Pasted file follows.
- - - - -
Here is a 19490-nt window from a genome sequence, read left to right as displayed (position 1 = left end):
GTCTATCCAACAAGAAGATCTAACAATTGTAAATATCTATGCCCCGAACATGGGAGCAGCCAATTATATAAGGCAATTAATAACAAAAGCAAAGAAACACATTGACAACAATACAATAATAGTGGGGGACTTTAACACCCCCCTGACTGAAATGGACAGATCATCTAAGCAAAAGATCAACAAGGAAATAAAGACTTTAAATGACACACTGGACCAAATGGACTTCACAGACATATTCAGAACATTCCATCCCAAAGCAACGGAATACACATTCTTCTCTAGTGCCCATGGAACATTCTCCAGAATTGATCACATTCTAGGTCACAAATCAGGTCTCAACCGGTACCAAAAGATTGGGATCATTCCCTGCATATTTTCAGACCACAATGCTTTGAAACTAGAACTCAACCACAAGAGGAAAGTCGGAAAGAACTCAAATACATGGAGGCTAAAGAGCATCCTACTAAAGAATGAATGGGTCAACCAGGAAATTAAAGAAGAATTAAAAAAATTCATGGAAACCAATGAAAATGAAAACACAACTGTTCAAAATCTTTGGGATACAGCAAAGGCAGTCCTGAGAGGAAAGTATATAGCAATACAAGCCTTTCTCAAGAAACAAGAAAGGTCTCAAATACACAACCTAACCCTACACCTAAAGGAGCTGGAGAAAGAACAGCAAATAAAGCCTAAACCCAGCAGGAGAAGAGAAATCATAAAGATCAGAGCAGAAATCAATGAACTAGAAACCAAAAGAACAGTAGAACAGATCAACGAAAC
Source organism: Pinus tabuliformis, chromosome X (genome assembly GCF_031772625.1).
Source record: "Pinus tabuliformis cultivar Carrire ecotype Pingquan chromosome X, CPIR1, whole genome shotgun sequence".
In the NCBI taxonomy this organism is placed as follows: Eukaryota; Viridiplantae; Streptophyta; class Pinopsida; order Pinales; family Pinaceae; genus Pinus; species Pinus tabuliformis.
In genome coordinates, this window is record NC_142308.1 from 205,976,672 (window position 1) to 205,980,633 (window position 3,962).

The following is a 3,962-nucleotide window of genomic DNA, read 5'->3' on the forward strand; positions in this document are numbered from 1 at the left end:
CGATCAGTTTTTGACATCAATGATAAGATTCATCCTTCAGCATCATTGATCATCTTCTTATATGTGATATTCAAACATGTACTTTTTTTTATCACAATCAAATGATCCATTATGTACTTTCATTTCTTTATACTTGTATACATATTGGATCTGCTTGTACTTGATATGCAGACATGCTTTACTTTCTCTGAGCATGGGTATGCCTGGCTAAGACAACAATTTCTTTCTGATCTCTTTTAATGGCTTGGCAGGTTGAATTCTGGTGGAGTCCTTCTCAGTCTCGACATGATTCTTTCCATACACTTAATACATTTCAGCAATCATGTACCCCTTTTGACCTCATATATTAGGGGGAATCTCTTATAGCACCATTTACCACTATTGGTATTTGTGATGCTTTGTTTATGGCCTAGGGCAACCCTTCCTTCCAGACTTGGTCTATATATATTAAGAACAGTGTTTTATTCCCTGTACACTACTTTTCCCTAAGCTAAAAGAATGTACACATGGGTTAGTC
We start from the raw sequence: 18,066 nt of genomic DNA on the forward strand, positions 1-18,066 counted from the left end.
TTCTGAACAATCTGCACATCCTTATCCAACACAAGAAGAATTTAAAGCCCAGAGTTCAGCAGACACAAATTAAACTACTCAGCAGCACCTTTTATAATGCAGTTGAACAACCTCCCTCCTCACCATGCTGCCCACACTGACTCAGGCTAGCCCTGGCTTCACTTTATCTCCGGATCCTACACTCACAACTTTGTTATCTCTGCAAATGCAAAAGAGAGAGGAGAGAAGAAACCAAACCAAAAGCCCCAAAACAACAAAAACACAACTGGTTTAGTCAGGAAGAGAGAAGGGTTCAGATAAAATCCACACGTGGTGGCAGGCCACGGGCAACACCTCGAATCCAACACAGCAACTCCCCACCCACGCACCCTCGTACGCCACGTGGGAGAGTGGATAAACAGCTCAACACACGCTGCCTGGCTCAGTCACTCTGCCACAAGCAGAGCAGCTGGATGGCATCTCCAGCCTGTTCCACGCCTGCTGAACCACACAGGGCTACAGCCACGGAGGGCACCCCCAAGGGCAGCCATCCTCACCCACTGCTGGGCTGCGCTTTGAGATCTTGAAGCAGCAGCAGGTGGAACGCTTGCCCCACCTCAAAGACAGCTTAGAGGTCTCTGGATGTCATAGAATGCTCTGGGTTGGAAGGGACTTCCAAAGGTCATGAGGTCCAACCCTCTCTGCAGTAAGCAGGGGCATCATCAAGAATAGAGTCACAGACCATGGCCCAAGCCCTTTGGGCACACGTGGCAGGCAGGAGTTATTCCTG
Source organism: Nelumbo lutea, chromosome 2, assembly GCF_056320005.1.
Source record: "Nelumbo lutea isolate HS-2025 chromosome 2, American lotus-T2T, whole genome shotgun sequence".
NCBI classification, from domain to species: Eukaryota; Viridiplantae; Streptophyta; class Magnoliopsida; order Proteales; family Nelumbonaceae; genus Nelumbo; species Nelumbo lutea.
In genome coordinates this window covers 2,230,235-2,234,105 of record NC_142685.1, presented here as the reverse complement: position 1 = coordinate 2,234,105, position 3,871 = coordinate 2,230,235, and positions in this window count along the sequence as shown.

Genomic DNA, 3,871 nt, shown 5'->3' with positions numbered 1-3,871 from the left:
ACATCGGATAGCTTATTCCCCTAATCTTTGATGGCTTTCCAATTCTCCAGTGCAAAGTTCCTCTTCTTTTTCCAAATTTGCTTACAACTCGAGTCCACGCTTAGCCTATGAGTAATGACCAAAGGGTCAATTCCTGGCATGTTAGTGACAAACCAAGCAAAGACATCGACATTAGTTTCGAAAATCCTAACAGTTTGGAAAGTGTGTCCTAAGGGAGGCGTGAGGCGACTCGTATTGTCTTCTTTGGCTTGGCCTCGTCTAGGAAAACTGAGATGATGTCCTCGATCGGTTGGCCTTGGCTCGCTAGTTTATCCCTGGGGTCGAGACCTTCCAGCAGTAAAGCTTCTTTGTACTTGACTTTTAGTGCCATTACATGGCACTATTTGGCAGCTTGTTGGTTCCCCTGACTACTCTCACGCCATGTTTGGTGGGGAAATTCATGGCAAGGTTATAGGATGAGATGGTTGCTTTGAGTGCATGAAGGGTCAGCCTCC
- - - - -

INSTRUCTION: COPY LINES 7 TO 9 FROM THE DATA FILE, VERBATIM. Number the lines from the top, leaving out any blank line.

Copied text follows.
The following is a 3,962-nucleotide window of genomic DNA, read 5'->3' on the forward strand; positions in this document are numbered from 1 at the left end:
CGATCAGTTTTTGACATCAATGATAAGATTCATCCTTCAGCATCATTGATCATCTTCTTATATGTGATATTCAAACATGTACTTTTTTTTATCACAATCAAATGATCCATTATGTACTTTCATTTCTTTATACTTGTATACATATTGGATCTGCTTGTACTTGATATGCAGACATGCTTTACTTTCTCTGAGCATGGGTATGCCTGGCTAAGACAACAATTTCTTTCTGATCTCTTTTAATGGCTTGGCAGGTTGAATTCTGGTGGAGTCCTTCTCAGTCTCGACATGATTCTTTCCATACACTTAATACATTTCAGCAATCATGTACCCCTTTTGACCTCATATATTAGGGGGAATCTCTTATAGCACCATTTACCACTATTGGTATTTGTGATGCTTTGTTTATGGCCTAGGGCAACCCTTCCTTCCAGACTTGGTCTATATATATTAAGAACAGTGTTTTATTCCCTGTACACTACTTTTCCCTAAGCTAAAAGAATGTACACATGGGTTAGTC
We start from the raw sequence: 18,066 nt of genomic DNA on the forward strand, positions 1-18,066 counted from the left end.